The study reported by Tenback and colleagues in this issue of the Journal determined the incidence of new cases of tardive dyskinesia in a 1-year prospective study of over 9,000 patients with schizophrenia. The naturalistic effectiveness study, sponsored in Europe by Eli Lilly and Company, recruited one-half of its subjects from patients taking olanzapine and one-half from patients taking other neuroleptics. Nine percent of the patients had tardive dyskinesia at baseline, and an additional 3% developed tardive dyskinesia during the year. The study tested the clinical observation that the presence of other extrapyramidal symptoms predicts the later development of tardive dyskinesia. Predictors of tardive dyskinesia would be useful in identifying among younger patients a group that is at high risk for tardive dyskinesia. The results are mixed. While the presence of other extrapyramidal symptoms doubled the likelihood that a patient would develop tardive dyskinesia within the year, the results were not specific enough to identify a high-risk group definitively. The authors appropriately conclude that the prevention of tardive dyskinesia requires strategies to reduce risk in the entire population of patients exposed to antipsychotic drugs, not only those who have extrapyramidal symptoms.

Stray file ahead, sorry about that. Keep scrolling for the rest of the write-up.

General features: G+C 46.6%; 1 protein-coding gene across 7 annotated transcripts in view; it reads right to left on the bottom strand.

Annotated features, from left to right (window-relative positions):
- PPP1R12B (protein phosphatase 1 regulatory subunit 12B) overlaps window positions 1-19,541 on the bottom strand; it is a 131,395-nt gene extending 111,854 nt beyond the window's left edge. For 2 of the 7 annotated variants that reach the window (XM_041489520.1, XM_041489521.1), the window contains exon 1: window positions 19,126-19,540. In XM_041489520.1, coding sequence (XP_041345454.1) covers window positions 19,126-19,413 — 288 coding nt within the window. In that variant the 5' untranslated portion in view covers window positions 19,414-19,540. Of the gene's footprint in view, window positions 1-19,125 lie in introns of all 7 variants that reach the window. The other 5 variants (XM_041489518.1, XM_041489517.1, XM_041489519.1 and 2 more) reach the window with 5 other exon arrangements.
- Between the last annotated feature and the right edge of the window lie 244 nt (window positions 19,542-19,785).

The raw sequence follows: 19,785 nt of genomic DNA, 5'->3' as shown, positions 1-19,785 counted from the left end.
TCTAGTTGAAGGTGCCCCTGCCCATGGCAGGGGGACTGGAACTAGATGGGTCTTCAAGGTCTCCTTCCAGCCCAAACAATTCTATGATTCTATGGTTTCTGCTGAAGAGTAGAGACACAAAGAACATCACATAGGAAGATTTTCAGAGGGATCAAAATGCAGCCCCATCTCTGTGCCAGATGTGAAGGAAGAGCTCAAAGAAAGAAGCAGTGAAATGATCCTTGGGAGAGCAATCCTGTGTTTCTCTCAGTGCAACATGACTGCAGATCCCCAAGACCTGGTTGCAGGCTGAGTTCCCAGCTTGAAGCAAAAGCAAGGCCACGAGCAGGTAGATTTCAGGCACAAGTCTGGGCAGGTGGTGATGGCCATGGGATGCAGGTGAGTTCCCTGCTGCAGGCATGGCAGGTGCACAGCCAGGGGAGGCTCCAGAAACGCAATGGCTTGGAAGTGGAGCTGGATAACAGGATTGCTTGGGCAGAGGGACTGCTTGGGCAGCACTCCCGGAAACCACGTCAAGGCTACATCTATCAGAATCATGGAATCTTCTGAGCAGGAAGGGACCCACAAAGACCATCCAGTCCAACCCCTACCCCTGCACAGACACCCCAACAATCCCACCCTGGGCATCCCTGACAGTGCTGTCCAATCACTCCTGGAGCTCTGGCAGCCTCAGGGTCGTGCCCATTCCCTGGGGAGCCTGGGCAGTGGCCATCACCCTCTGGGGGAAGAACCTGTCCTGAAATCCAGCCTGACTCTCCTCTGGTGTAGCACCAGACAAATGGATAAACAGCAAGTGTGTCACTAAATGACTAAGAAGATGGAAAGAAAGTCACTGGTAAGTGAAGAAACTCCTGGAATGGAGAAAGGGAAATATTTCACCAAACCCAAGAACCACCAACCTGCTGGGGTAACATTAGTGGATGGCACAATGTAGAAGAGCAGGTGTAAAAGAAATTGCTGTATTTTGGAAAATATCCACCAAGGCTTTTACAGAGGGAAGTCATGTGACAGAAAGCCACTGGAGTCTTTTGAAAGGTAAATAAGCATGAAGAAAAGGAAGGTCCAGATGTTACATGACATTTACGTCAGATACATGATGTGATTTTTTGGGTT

Based on available information, there are several points that should be emphasized. Although the balance of the data suggest a substantial reduction in the risk of tardive dyskinesia with the second-generation medications, there remain unanswered questions about the differences in relative risk, the role of dose, and comparisons with a variety of different conventional agents. At the same time, the risk of tardive dyskinesia continues to exist and it is important that clinicians maintain appropriate awareness and vigilance for emerging cases regardless of what medication(s) the patient is receiving. In addition, the use of long-term antipsychotic treatment should be well justified with appropriate consideration of alternative treatments. Lowering the dose, discontinuing the implicated agent, or switching to another agent with potentially lower risk should be considered when early signs of abnormal involuntary movements occur. Another important point is that undoubtedly there are individual patient characteristics that contribute to vulnerability, and it is hoped that further progress in pharmacogenetics might ultimately help in reducing existing risk even further (7).